As noted, concerns already have been expressed about the pace and priorities of these and other efforts – or the lack thereof. One area where things are not moving as quickly as might be hoped is in developing term rates for SOFR. Unlike LIBOR, which offers seven different rates for various maturities out to one year, SOFR currently only offers an overnight rate. The ARRC has indicated that it does not plan or expect to have term rates for SOFR until 2021, which does not offer much time to work out any problems before the expected LIBOR cessation at the end of that year. If LIBOR goes away sooner, it will be too late.

What happens if nothing is done?

For many years, both the derivatives and cash markets have included “fallback” language in contractual documentation to address the possibility of LIBOR not being available. But such language was designed for the possibility of a temporary, short-term unavailability of the necessary rate(s), not a permanent termination. Accordingly, most fallback language mandates the use of the last available LIBOR rate. In the case of a permanent cessation of LIBOR, this would immediately transform trillions of dollars of floating-rate instruments into fixed-rate instruments – not a result that anyone expected or wanted, particularly now that interest rates are on the move again.

Such “accidental” fixed-rate instruments would confer significant windfalls, upset contractual expectations on a massive scale, and produce other significant consequences. For example, transactions that are intended to hedge or fund floating-rate obligations could become disconnected economically from the obligations they are meant to hedge or fund, creating operational challenges with potentially large economic impacts. Similarly, margin calls may be made where they otherwise would not be warranted or may not be available where they should be. In short, the possible range of (largely unintended) consequences is enormous.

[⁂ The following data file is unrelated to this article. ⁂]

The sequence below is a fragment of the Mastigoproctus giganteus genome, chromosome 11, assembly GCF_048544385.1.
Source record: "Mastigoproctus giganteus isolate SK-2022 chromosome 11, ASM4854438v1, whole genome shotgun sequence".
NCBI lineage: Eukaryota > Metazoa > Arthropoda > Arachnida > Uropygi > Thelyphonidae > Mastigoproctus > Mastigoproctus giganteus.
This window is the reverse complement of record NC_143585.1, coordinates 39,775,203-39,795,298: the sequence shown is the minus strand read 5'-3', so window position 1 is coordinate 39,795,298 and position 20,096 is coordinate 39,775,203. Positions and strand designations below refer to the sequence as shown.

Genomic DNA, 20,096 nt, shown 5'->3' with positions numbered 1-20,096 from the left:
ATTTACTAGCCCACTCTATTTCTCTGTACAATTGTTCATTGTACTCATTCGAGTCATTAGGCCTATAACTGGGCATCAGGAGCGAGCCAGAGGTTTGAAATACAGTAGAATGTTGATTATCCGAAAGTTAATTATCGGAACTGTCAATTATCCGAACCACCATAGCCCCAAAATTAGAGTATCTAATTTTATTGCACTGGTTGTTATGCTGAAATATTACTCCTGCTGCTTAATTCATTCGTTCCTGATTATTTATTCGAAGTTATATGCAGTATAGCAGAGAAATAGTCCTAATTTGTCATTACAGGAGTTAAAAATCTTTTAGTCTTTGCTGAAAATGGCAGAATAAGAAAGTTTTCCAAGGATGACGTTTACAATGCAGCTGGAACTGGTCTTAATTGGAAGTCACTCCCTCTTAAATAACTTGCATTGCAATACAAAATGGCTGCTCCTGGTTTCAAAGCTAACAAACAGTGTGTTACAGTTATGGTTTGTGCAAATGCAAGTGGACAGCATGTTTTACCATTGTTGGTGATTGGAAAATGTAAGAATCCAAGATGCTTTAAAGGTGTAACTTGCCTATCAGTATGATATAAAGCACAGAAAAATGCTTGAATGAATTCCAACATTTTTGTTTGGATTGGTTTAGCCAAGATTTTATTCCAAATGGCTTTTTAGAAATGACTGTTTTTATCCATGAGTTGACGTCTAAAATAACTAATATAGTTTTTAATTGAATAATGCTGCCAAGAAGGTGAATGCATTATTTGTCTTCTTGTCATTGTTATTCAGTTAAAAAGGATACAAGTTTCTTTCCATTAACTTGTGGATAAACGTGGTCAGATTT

What should people be thinking about now?

Although much of the heavy lifting to address LIBOR transition is being done on an industry-wide or national level, there is much to be done within individual firms.

Perhaps the first to recognize and act on this imperative have been the large banks, some (but not all) of which have launched enterprise-wide LIBOR transition efforts. Yet firms of all sizes need to consider and take early action to address the potential consequences of LIBOR transition, regardless of whether they consider themselves to be in the “financial” business. Here are some action items to consider:

    • Figure out where LIBOR is embedded in your business. Now is the time to review the documentation for virtually every form of funding, borrowing, lending, hedging or other financial activity to determine where LIBOR is referenced.
    • Identify existing fallbacks. For transactions or instruments that were entered into before 2018, chances are the language was not drafted with a permanent cessation of LIBOR in mind.